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Archive for the ‘pupillage’ Category

When I started this blog last month, I said that I wanted to try to do what I can to help those BVC students out there who are looking for a family law pupillage but are, alas, still without one. As someone who has only recently obtained one myself, I can’t possibly speak with any sense of authority on the matter, but I can certainly tell you a few things I did to get my CV noticed.  Below are just a few suggestions. I will add to this post when and if anything else comes to mind!

1. Work Experience

Seems obvious, I know, but family law mini pupillages are absolutely essential for the CV. They will also help you to decide which area of family work appeals to you the most. I know they are unpaid and you have to fund your way into central London everyday, but you really must try to do as many of these as possible. The more sets of chambers who know you, the less you will be just a name written at the top of an application form. If a chambers can put a face to your name, then you’ve greatly increased your chance of getting an interview for pupillage. Try to get mini-pupillages at chambers that do different types of work (e.g. care proceedings, contact, money work, domestic violence). Also, make sure you take a pen and pad with you- not only will this make you look the part, but you can also write down exactly what you saw at court and what barrister you were shadowing. If you do end up getting an interview with that same set of chambers, they may well ask you what kind of work you saw and who you were with. They might also ask you what you thought about what you saw.

2. Be in the know

Another cliched point, but a true one. Make sure you keep up to date with current affairs, and always be ready to FORM AN OPINION on something. Last summer, many interviews asked candidates what they thought should be done about MPs expenses. The more articles you read, the easier it will be to form an opinion. This is NOT something that should just be done a few weeks before your pupillage interview. Being ‘in the know’ about current affairs takes a long time. So if you’ve never got into the habit of reading a decent newspaper, START NOW, not in June! The same thing goes for developments at the Bar and in family law. Blogs such as Family Lore were hugely useful to me when I was preparing for pupillage interview, as they point you to the big cases and will tend to give you someone else’s opinion at the same time (thereby helping you to form an opinion of your own!). I bought myself a lever arch file and created different sections for different topics (e.g. one for Care proceedings, one for Ancillary Relief etc etc). A few times a week, I printed off all the articles and blogs I found useful and filed them away- this will give you a solid basis for being ‘in the know’ about all things family law. You will be amazed how much more confident this will make you.

3. Join the FLBA

Joining the Family Law Bar Association will not only mean you get their quarterly magazines (packed full with updates and big reported cases). It will also look excellent on your CV. Yes, you do have to pay to join. But it’s a small price to pay if you do get that pupillage. The FLBA also run regular events and lectures, which can refresh your brain on the law and also get your face seen by the right people!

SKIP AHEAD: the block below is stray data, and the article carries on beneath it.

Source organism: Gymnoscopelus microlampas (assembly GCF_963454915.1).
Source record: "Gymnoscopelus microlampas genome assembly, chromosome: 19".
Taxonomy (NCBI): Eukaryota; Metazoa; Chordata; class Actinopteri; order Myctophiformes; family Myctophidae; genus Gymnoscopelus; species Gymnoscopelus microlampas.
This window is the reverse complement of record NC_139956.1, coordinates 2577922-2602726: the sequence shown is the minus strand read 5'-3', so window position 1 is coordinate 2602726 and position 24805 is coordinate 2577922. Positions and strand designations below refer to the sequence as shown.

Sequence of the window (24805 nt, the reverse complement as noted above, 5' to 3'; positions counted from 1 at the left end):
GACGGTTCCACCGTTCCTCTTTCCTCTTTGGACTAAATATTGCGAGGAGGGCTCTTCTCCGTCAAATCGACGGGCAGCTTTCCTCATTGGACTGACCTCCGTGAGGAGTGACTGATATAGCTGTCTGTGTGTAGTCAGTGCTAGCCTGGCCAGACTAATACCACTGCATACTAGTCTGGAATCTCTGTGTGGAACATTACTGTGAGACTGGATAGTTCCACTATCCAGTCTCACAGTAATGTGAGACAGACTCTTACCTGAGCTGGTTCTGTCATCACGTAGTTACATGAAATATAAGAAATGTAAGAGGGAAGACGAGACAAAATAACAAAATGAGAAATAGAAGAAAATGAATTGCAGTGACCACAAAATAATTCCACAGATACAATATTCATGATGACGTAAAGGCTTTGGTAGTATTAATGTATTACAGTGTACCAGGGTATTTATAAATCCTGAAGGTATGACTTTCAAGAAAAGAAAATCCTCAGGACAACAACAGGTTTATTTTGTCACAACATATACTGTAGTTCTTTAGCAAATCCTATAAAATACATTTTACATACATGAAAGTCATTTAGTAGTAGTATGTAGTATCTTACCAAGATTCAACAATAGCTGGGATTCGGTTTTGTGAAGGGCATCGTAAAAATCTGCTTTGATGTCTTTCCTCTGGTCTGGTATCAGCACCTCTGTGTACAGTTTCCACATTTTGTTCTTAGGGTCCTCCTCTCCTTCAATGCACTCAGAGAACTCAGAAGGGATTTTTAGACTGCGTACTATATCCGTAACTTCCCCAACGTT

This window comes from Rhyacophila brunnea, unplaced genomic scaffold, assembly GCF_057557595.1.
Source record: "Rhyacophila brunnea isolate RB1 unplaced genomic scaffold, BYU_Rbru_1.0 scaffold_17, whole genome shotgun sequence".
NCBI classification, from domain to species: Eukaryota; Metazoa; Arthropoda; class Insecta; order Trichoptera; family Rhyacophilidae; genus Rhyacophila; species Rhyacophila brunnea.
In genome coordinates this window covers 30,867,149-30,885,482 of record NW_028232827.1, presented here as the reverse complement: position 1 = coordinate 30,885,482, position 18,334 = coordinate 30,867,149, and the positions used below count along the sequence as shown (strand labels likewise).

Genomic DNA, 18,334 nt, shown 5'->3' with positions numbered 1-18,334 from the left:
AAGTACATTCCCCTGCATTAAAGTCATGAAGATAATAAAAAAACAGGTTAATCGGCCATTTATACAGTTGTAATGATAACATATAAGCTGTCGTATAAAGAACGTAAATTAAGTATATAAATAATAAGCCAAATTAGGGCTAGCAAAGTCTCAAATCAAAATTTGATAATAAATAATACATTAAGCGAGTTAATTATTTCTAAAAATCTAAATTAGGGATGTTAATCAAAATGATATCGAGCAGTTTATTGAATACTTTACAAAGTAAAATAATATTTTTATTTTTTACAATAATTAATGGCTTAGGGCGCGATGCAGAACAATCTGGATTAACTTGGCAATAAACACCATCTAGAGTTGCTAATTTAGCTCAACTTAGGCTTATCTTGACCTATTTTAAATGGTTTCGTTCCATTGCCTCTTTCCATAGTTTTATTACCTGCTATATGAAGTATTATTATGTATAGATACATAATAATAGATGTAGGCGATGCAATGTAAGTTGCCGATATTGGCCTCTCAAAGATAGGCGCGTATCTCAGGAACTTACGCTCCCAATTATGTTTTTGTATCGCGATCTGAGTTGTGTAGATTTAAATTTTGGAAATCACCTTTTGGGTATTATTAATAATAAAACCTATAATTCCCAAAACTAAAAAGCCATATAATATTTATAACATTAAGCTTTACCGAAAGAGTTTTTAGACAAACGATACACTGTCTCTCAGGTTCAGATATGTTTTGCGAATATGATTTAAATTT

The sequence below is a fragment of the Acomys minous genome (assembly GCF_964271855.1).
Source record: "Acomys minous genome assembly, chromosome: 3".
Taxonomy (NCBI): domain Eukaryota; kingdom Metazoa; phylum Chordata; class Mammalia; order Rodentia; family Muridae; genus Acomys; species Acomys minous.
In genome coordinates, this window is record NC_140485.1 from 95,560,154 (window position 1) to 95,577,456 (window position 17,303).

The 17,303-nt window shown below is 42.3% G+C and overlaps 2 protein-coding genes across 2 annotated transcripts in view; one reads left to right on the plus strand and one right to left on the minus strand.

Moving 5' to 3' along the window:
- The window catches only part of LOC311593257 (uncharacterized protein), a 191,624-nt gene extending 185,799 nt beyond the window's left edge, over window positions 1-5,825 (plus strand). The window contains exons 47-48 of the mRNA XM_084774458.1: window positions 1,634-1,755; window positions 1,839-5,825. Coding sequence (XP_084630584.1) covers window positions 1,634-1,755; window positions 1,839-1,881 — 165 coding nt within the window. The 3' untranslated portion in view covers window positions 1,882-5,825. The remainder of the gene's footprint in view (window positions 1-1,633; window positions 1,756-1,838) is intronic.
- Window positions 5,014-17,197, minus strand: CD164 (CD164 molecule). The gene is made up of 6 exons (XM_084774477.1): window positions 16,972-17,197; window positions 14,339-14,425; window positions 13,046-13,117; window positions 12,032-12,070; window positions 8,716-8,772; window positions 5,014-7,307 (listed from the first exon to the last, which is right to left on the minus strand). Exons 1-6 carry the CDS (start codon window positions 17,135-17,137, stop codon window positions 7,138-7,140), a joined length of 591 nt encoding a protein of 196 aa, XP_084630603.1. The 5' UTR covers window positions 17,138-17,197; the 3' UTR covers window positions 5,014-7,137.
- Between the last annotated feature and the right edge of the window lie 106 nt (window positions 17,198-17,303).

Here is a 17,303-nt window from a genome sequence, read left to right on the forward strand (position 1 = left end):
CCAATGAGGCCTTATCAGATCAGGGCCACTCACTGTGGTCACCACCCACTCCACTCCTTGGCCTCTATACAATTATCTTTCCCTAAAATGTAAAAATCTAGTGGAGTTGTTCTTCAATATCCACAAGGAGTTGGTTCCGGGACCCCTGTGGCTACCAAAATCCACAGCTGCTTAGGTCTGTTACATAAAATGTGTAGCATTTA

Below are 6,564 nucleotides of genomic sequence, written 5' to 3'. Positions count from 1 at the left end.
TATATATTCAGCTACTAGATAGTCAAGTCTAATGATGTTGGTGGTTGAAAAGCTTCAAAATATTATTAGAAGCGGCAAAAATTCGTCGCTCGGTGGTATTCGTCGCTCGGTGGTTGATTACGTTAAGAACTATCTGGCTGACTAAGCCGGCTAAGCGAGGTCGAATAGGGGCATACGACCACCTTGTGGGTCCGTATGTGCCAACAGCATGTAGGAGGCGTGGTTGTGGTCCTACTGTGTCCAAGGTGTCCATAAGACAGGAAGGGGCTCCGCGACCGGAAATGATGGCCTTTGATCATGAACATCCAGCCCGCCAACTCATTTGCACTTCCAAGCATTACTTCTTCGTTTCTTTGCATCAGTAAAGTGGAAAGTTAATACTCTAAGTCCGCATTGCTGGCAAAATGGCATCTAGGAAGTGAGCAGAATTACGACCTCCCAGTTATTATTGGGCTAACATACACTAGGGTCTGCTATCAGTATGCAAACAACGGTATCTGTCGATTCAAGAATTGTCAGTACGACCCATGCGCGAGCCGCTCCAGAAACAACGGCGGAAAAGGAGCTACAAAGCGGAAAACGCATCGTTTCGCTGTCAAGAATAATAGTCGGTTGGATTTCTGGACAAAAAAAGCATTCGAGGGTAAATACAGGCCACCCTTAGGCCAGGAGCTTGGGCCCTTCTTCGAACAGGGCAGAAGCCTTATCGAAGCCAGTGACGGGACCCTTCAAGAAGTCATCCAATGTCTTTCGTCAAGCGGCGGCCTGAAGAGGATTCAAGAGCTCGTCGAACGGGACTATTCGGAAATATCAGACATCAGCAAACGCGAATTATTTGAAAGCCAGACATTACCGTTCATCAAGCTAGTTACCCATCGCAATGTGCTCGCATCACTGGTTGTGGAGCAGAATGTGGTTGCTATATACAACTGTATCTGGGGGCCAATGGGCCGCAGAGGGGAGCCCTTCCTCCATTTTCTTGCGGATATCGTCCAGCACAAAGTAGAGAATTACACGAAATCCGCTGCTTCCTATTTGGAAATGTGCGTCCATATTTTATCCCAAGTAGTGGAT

4. Thinking outside the box

I hate to say this, but mini-pupillages are not enough on their own! Think of it this way- every candidate applying to chambers for pupillage will have done at least a few mini-pupillages. It’s a fairly standard thing to have on your CV as a student barrister, so you need to think outside the box and add something else on there which will really make you stand out. For example, I got in touch with Families Need Fathers, a family welfare charity which supports non-resident parents. There are hundreds of charities like this around the country. Don’t ask them for work experience. You need to phrase it in a way which makes it sound like you want to give up some of your time to help them. I rang up FNF and asked if they needed another pair of hands in the office, to which they obviously replied Yes, seeing as I wasn’t asking to be paid. Even if you only offer them one afternoon a week for 2 or 3 months, it is certainly something which will make your CV stand out. For the more competitive of you, and for those who are really willing to make a financial sacrifice in order to obtain pupillage, you could also try to get work experience abroad. I booked myself flights and accomodation in New York, and then contacted about 100 family law attorneys in the New York area. They all received the same email- a short paragraph about how I was training to become a barrister in London and how I wanted to see how family law was practised in another jurisdiction. About half of them got back to me offering me a day or so at court- a make-shift American mini-pupillage! I also spent a day with a domestic violence charity in New York. Don’t forget, most charities will be grateful of you giving up your time. Not only was my New York trip great fun, but it gave the chambers something obvious to ask me about at interview.